SENATE PANELS LOOK AT EXPANDING PRE-K, ADULT STEM CELL RESEARCH
|Laredo Senator Judith Zaffirini presented her bill to expand existing half day Pre-K programs to a full day for schools that meet certain standards.|
(AUSTIN) — Texas would expand existing half-day Pre-kindergarten education programs to full-day under a bill considered at Thursday's Education Committee meeting. Laredo Senator Judith Zaffirini testified at the hearing that educating kids early pays off in the long run. "Every dollar invested in high quality early education programs yields a return of investment of at least $3.50," she said, citing a 2006 study at the George Bush School of Government and Public Service. Her bill, SB 21, would provide funds to improve and expand already existing Pre-K education in the state.
SB 21 would allow districts that already offer Pre-K programs to change voluntarily to a full-day program. In order to take advantage of the bill, districts would have to set Pre-K class size limits at 22, and change teacher-to-student ratios of 1 to 11. It would require participating districts to partner with private early education programs in their respective regions and would require them to submit data to the Texas Education Agency to gauge the effectiveness of expanded Pre-K programs. Teachers in the programs would have to take at least nine hours of training focused on early childhood education.
Many witnesses appeared to lend support to the bill. Dr. Ellen Frede, of the National Institute for Early Education Research at Rutgers University testified that though Texas has more students in Pre-K programs than any other states, it ranks at the bottom in terms of Pre-K program quality. She said that by improving the quality of Pre-K education in Texas, the state can improve student achievement and keep kids from being held back grades as they get older. "High-quality Pre-Kindergarten education with highly-qualified teachers and reasonable class sizes, low ratios of staff to children, have strong, lasting benefits," she said. Frede went on to say that low income and minority students show the most dramatic improvement in achievement, especially among Hispanics and students that take English as a second language.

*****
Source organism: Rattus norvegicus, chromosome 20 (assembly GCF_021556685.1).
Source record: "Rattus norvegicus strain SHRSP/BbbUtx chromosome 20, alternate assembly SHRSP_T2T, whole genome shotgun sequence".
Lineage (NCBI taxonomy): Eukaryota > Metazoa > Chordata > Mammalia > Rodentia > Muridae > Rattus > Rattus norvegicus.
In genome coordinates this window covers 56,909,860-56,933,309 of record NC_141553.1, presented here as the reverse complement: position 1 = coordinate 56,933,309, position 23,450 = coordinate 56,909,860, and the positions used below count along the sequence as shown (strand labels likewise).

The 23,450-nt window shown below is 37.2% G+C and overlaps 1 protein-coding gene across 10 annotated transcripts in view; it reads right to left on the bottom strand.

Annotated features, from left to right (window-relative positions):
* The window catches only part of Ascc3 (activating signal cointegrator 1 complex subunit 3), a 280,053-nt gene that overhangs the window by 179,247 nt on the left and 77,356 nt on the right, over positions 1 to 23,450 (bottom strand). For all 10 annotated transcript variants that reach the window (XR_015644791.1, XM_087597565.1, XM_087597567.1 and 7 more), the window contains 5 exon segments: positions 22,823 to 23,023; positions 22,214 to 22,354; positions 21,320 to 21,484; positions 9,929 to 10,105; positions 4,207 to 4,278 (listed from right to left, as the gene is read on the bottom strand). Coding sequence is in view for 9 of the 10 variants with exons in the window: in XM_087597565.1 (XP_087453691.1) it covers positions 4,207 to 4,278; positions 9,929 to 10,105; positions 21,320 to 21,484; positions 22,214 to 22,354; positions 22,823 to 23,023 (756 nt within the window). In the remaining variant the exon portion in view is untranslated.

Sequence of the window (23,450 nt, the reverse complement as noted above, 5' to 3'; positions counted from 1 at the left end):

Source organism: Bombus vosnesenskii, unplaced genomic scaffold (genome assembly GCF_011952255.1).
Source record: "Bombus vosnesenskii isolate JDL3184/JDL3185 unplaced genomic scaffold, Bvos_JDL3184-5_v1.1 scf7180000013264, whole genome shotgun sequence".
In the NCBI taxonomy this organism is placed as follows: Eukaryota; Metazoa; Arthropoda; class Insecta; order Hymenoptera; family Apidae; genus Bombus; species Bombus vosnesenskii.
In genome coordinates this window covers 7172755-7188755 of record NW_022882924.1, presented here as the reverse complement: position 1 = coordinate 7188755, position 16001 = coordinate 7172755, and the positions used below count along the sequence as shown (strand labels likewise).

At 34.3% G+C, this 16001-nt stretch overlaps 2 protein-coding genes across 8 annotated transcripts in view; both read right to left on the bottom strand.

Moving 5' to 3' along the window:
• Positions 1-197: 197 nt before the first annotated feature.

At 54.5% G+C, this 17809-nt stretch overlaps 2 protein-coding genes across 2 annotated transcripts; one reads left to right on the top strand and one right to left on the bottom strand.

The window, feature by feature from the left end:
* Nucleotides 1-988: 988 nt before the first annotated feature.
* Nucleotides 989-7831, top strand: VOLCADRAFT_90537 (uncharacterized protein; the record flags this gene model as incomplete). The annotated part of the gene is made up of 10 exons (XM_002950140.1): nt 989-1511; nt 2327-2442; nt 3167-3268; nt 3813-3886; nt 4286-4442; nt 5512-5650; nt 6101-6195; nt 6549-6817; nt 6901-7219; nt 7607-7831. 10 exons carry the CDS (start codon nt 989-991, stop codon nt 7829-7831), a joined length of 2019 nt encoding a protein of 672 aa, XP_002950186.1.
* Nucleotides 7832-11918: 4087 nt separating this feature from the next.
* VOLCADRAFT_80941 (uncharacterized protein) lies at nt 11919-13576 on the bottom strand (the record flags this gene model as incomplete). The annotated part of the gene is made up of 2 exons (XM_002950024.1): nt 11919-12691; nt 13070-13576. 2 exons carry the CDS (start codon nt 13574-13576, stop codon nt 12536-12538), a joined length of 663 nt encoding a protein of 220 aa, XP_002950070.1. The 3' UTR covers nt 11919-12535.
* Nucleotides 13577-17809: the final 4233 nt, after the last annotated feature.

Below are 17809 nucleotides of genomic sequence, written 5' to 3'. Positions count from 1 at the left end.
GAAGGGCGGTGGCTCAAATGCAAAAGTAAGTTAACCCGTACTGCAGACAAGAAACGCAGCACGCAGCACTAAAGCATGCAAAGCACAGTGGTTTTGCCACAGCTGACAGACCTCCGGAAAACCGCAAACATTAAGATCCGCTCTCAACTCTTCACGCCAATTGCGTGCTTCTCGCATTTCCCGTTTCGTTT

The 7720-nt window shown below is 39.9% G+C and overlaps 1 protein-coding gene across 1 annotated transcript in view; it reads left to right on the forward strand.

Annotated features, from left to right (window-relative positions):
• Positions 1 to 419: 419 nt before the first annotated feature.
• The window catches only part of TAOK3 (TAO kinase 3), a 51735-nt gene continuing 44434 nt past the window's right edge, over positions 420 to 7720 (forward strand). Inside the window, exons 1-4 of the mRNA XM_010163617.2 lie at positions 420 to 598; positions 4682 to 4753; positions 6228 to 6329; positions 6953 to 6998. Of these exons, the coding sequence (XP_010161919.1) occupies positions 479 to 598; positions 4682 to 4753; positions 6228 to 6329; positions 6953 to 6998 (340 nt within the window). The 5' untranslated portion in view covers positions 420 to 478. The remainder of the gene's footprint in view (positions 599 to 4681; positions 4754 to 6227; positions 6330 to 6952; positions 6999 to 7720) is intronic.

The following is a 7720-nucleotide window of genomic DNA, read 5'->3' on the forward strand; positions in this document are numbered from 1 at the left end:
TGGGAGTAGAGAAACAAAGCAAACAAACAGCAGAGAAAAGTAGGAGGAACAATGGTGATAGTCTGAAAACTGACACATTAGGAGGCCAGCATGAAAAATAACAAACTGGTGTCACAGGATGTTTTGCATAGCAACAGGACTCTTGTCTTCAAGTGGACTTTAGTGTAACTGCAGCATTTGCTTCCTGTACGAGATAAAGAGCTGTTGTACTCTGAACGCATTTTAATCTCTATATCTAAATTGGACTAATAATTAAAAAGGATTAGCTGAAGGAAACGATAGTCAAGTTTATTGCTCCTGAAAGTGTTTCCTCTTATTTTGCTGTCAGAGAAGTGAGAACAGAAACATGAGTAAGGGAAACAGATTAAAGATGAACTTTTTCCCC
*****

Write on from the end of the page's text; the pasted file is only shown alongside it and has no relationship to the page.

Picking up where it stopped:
The bill was left pending before the committee as lawmakers look to get a more complete picture of the total cost of the bill.
The Senate Health and Human Services Committee heard testimony about a bill that seeks to improve adult stem-cell research in Texas. Senator Jane Nelson of Flower Mound introduced a bill before the committee that would create a system intended to bring together researchers in the adult stem-cell research field from across the state. "Currently, there isn’t a frame work that exists in Texas to further adult stem-cell research," she said. "Through this new structure, our universities can more easily pool their resources, share information and promote adult stem-cell research, which has enormous potential."
Her bill, SB 73, would create the Adult Stem Cell Research Consortium, which would encourage collaboration from researchers at Texas universities and cord-blood banks. It would also create an oversight committee to secure and distribute public and private funds to the consortium to research projects. Nelson stressed that this consortium would only use adult stem-cell lines, and not those made from embryos or fetuses. The bill remained pending before the committee.
The Senate will reconvene Friday, March 13, at 10 a.m. for the reading and referral of bills to committee and will meet in full session Monday, March 16, at 11 a.m.